I also inquired about the indent running along roughly half the body of the blade. I was told in earlier versions, the Gurkhas found it hard to pull the knife out of the body because in essence vacuum was created with the blade shoved deep into the body. The indent running along the body of the blade prevents the creation of said vacuum and allows the Gurkhas to more easily pull out the blade (and ready the next strike).

Not sure if this is true or if they were messing with me. They did seem very serious/professional with the certificates of authenticity (the store was supposedly the official supplier to the Nepalese army).

Wikipedia mentions nothing about the indent running part ways along the body of the blade. Maybe others more knowledgeable can chime in. Cheers.

Habu-MFFI 175
11-04-2014, 07:52
Nice looking set of blades

The Reaper
11-04-2014, 11:22
@sdiver
I bought about a few kuri blades years ago when I backpacked through Nepal. All my friends loved them. I still have one I keep with me.

Anyhows, I asked a lot of questions back then and found it interesting that the notch was to prevent the blood from dripping down to the hand holding the blade (mentioned in the link that rubberneck sent).

I also inquired about the indent running along roughly half the body of the blade. I was told in earlier versions, the Gurkhas found it hard to pull the knife out of the body because in essence vacuum was created with the blade shoved deep into the body. The indent running along the body of the blade prevents the creation of said vacuum and allows the Gurkhas to more easily pull out the blade (and ready the next strike).

Not sure if this is true or if they were messing with me. They did seem very serious/professional with the certificates of authenticity (the store was supposedly the official supplier to the Nepalese army).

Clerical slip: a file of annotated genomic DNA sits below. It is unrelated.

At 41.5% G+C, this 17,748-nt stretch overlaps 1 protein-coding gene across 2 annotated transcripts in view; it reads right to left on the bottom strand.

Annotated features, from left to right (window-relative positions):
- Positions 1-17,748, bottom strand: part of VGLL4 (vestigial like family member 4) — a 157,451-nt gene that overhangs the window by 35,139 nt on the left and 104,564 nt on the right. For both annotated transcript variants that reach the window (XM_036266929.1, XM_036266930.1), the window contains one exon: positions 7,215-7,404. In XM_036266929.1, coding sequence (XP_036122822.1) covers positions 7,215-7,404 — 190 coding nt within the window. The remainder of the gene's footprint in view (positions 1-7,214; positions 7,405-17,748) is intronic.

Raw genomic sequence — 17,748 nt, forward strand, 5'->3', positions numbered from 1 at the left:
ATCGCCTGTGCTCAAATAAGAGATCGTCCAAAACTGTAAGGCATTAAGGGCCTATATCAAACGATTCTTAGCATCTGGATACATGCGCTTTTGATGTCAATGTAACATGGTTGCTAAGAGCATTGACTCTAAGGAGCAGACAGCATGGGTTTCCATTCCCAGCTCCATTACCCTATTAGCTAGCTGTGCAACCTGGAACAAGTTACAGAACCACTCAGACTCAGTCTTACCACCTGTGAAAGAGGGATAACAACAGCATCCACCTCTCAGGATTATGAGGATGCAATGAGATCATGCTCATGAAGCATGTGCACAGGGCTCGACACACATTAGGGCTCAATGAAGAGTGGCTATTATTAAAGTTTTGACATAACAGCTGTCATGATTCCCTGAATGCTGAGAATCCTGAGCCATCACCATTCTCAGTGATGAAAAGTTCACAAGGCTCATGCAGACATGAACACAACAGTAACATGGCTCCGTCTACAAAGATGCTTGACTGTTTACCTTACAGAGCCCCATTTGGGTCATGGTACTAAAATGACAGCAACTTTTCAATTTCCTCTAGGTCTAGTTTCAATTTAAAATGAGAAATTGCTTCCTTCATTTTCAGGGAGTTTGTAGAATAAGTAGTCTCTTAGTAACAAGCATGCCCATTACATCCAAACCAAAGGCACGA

Wikipedia mentions nothing about the indent running part ways along the body of the blade. Maybe others more knowledgeable can chime in. Cheers.

I believe that the large blade indentation is the "fuller" or "blood groove."

In reality, it normally serves to lighten and strengthen the blade for an equivalent weight blade without such a device. A KABAR has a fuller. Lighter should also be faster.

This would be similar in weight reduction to fluting a barrel.

Some knives do have just the thin line, to me, that is more of an expected or cosmetic feature and serves little purpose.

Not a combat stabber, but I helped kill and butcher hogs for many years, and I do not recall a blade getting stuck in anything because of a "vacuum," even with blood, fat, and gore coating the grips.

Very cool knives, regardless. Hope this helps.

TR

PTI
11-05-2014, 04:41
@The Reaper. Thank you for your insights.

Debo
11-14-2014, 17:51
Nice Kukri. I just dug mine out of the gunsafe. It was nestled between a Horrigan Fighter and a Yarborough. It has an interesting story. It is a Himalayan Imports Kukri according to my research http://www.himalayan-imports.com/khuk1.html

My mom had an elderly friend whose husband died a few years ago leaving her with an extensive gun collection, pounds and pounds of silver, and a huge stamp collection. She was being pestered by the neighbor to sell the gun collection to him but was resisting. She thought it was worth much more than the few thousand he was offering. She asked if I would come take a look and give her an idea of what it was worth. She told me she had some deer rifles, a bunch of custom pistols, and a "machine gun". Of course, every old lady who sees a black rifle calls it a machine gun. Imagine my suprise when I inventory her safe and find a registered receiver conversion M16. I asked if it had any paperwork and she produced the original form 4 with $200 stamp affixed to it. I was able to sell it for her for market price which was about $9k at the time and she sold the rest of the collection for much closer to what it was worth than the neighbor was offering.

She was very appreciative that I helped keep her from being taken and she asked if there was anything I wanted out of the collection. I offered to buy this Kukri and an unfired milled receiver Mak90. She refused my offer and gave them both to me for free. Wonderful lady that I still talk to from time to time.

Anyway, thanks for sharing your pictures and enjoy mine as a fellow kukri owner.


Cheers,

D.